"There are a lot of gut-wrenching changes going on there now," said an agency executive working on the business.
The whole approach to marketing is under review, according to a senior AOL executive who also said the agency roster will be pared back. The insider said AOL will not spend anywhere near the $300 million previously cited in reports; instead its 2004 outlay will be in line with last year's spending, estimated at only half that.
The marketer will go ahead with plans to advertise on the Academy Awards, but left in limbo is a product placement deal with Fox's "The O.C.," the executive said. An AOL spokesman declined to confirm the company's spending or discuss future marketing activity.
Under Len Short, who recently left as exec VP-brand marketing, AOL pursued a strategy of using stars like Snoop Dogg in ads, and linking the brand to concerts and sports events, including the Super Bowl.
Mr. Short's tumultuous reign at AOL began with him dumping Interpublic Group of Cos.' Gotham, which had developed much of the direct-response style of advertising the company is now thinking of reviving. Mr. Short reviewed not only creative agencies, but interactive and media during his tenure. Both the creative and interactive reviews ended with two agencies sharing the business.
Consumers have also been left confused by AOL's shifting priorities. During the past 12 months, the company has sent numerous marketing messages on its broadband and narrowband services and about services such as spam, protecting kids and speed.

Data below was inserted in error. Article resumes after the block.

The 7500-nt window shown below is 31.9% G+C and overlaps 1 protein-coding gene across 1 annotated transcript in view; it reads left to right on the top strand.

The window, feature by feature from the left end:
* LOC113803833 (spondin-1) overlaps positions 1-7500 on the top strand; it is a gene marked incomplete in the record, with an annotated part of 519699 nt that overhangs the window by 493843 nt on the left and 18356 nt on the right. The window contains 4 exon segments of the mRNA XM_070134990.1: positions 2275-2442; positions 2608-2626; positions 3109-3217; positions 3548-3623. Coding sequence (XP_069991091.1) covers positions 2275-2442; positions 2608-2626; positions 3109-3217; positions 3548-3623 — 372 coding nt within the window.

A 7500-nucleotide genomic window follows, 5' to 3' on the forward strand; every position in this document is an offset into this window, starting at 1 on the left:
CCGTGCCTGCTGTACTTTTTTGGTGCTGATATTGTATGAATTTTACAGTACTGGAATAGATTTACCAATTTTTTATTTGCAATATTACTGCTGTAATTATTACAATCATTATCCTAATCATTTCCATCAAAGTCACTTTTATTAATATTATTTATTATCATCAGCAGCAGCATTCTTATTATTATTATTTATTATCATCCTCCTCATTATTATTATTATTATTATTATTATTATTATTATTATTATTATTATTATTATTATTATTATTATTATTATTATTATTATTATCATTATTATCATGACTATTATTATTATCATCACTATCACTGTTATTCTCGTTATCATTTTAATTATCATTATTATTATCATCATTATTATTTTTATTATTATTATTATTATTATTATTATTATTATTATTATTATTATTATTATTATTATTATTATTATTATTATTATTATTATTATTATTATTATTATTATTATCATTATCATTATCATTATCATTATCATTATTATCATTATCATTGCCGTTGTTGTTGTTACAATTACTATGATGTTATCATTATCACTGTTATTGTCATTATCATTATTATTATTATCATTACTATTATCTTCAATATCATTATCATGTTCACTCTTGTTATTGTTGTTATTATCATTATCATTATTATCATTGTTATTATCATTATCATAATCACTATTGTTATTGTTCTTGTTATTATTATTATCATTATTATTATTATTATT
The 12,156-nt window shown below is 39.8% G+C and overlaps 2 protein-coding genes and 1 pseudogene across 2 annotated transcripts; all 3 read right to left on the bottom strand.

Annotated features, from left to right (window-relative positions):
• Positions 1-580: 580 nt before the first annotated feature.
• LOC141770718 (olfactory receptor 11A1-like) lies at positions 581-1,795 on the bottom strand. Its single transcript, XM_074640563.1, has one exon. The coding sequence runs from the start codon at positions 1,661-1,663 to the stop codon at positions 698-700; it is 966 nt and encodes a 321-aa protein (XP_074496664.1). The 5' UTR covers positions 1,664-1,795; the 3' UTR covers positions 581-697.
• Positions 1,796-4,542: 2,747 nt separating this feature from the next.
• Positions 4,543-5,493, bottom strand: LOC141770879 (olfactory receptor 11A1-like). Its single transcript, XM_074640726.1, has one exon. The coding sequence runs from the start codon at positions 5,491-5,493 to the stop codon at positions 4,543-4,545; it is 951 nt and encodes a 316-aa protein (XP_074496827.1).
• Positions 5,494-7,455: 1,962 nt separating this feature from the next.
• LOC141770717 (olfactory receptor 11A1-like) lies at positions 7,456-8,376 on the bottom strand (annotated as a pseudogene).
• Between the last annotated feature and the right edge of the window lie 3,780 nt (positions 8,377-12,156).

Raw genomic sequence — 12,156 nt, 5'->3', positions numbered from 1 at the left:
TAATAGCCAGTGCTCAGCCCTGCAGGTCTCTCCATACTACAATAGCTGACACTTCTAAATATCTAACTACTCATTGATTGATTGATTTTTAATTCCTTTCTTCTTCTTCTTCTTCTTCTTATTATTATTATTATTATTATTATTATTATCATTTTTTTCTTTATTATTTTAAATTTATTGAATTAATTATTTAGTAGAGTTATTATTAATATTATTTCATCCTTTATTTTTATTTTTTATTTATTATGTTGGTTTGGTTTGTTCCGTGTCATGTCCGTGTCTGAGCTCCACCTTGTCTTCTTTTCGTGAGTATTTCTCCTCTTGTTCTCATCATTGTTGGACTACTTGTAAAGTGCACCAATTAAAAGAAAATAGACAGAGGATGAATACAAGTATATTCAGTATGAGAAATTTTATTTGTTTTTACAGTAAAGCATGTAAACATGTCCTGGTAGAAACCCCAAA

An analysis by Morningstar Research shows AOL lost 2.2 million of its 26 million customers last year. According to Merrill Lynch, AOL lost 827,000 narrowband subscribers in the last quarter of 2003 but grew broadband customers by 400,000.
AOL Vice Chairman and former Time Warner finance chief Joe Ripp is now taking charge of marketing, giving up his financial duties to Chairman-CEO Jonathan Miller. According to one executive, this change was one reason Mr. Short became dissatisfied. His responsibilities are being split between two existing staff members: Richard Taylor, senior VP-brand marketing, and Mark Greatrex, exec VP-marketing and brand development. Mr. Taylor is set to take on agency relationships, while Mr. Greatrex is charged with brand strategy and research.
Mr. Short, who is unable to speak to the press because of contractual obligations, didn't respond to requests for an interview. However, one senior executive who worked with him on AOL business said, "He did exactly what they asked him to do and more."
AOL's agencies currently include BBDO Worldwide, New York, which still has numerous unaired AOL commercials on the shelf, and interactive sibling Atmosphere BBDO, part of Omnicom Group; independents Wieden & Kennedy, Portland, Ore., and Digitas and Interpublic's Initiative Media which retained the company's media account last week.